Home Issues OR Manager [April, 2009]

Tips for taming the OR chargemaster

Second of a 2-part article. The OR consumes the most expensive and often the highest volume of supplies in the hospital. OR managers want to make sure their chargemasters are up to date so patient bills will accurately reflect services provided. They also want to make sure they are complying…

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By: OR Manager
April 1, 2009
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Getting surgical teams on board for OR checklists and briefings

There's evidence that using a surgical checklist makes a difference in patient outcomes. A worldwide pilot study at 8 hospitals, published in January, found patient deaths and complications lower after OR teams used the World Health Organization's Surgical Safety Checklist. Yet some OR teams struggle to consistently perform the surgical…

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By: OR Manager
April 1, 2009
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What is role of the Class 6 indicator?

With a new type of sterilization monitor, the Class 6 emulating indicator, on the market, managers are asking how the new device fits into their sterilization quality assurance programs. Two companies recently had Class 6 indicators cleared by the Food and Drug Administration for sale in the US: Steris Corp…

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By: Pat Patterson
April 1, 2009
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Making your GI unit more efficient

You know meticulous instrument care and handling can reduce your GI endoscopy repair costs. But did you know that the organization and design of your GI unit can also affect your daily operations as well as your repair costs? Rethinking the layout of your setting is an opportunity to manage…

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By: Nancy Vacante, RN, BS
April 1, 2009
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Where to look for supply savings

Physician preference savings opportunities Price improvement: 5% to 10% Standardization (fewer companies or brands): 20% to 25% Utilization (changing consumption behavior): 65% to 75% Source: Wellspring Partners. As one of the hospital's biggest revenue and cost centers, ORs are a big target for expense reduction in these tough economic times.…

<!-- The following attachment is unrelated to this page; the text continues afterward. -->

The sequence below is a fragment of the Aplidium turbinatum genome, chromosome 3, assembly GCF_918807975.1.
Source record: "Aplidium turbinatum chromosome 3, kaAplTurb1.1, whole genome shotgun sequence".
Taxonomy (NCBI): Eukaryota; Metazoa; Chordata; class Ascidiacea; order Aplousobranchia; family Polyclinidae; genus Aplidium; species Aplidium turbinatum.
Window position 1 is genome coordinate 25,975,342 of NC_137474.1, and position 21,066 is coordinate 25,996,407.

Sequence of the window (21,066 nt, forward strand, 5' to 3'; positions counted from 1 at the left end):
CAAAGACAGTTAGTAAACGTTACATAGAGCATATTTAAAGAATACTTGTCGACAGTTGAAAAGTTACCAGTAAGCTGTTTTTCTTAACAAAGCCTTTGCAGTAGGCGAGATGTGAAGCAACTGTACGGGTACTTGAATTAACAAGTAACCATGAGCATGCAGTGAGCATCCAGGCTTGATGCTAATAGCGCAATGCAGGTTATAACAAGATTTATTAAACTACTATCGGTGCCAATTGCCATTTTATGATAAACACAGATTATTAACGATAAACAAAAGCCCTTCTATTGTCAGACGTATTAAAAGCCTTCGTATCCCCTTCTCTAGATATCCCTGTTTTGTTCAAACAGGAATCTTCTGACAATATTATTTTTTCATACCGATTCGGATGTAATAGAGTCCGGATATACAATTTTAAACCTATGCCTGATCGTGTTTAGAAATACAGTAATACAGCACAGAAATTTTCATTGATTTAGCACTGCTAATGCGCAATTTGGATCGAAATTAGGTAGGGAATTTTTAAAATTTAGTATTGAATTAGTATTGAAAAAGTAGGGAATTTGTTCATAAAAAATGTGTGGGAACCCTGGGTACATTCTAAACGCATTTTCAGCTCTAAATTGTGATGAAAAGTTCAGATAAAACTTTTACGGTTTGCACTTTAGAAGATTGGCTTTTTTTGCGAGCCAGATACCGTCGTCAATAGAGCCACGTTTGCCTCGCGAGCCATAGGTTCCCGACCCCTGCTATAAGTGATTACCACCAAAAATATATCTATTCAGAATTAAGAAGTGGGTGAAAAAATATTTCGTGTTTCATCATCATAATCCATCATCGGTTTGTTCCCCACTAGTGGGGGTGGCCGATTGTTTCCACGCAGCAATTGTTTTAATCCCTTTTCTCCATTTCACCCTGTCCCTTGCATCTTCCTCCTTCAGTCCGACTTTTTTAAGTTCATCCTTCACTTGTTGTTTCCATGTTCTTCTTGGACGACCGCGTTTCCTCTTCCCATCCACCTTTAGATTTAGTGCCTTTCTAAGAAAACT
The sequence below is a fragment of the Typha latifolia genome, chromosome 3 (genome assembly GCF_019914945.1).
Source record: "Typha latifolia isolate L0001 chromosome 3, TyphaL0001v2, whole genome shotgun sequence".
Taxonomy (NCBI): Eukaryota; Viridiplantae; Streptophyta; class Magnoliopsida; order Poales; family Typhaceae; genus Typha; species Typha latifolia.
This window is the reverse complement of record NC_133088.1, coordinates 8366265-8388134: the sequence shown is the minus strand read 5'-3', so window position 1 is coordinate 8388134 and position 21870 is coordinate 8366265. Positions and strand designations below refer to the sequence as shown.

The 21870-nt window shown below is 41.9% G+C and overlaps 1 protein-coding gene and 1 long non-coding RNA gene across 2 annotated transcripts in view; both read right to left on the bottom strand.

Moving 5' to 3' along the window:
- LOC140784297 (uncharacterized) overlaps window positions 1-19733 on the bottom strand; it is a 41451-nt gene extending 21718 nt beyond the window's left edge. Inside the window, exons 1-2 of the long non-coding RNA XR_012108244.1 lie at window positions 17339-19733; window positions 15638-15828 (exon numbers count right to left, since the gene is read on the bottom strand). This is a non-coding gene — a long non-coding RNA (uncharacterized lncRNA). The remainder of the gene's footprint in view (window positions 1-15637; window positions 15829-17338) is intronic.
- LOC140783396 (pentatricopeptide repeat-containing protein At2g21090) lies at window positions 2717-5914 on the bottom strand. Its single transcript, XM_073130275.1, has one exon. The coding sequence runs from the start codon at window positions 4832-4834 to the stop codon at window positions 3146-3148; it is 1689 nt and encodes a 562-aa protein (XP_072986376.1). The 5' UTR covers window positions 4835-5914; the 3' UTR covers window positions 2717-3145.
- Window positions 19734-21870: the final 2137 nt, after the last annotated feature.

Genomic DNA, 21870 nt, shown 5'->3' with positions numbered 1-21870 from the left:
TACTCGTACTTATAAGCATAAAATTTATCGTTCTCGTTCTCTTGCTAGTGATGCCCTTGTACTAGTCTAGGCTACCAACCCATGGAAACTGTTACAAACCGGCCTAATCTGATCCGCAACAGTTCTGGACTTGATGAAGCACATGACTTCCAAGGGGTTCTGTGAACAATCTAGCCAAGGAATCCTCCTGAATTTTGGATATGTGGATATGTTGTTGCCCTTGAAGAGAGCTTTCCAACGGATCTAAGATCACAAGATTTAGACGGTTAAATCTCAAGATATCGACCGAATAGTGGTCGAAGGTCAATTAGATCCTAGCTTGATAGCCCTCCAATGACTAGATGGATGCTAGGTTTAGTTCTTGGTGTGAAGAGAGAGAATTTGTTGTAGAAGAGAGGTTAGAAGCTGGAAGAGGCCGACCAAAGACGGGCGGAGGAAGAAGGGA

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By: OR Manager
April 1, 2009
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Frequent questions on informed consent

The principles of informed consent are well known—patients have the right to make informed decisions about their care, including surgery. The primary purpose of informed consent is to ensure that the patient has the information necessary to make a decision before agreeing to any treatment. The responsibility for informed consent…

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By: OR Manager
April 1, 2009
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Economy hits hospitals hard, but impact on surgery still emerging

The economy is hitting hospitals hard. For elective surgery, the picture is only starting to emerge. Hospitals' median total margins shrank to near zero in the third quarter of 2008—an unprecedented low, according to a Thomson Reuters analysis of data from 439 hospitals. This was primarily because of a drop…

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By: Pat Patterson
April 1, 2009
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Meeting standards for disaster planning

Ambulatory surgery centers (ASCs) are about to find themselves more deeply connected with the communities they serve than ever before. Under the latest Centers for Medicare and Medicaid Services (CMS) rule setting out conditions for coverage, ASCs must join their hospital colleagues in publishing disaster preparedness plans. The Medicare rule,…

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By: Paula DeJohn
April 1, 2009
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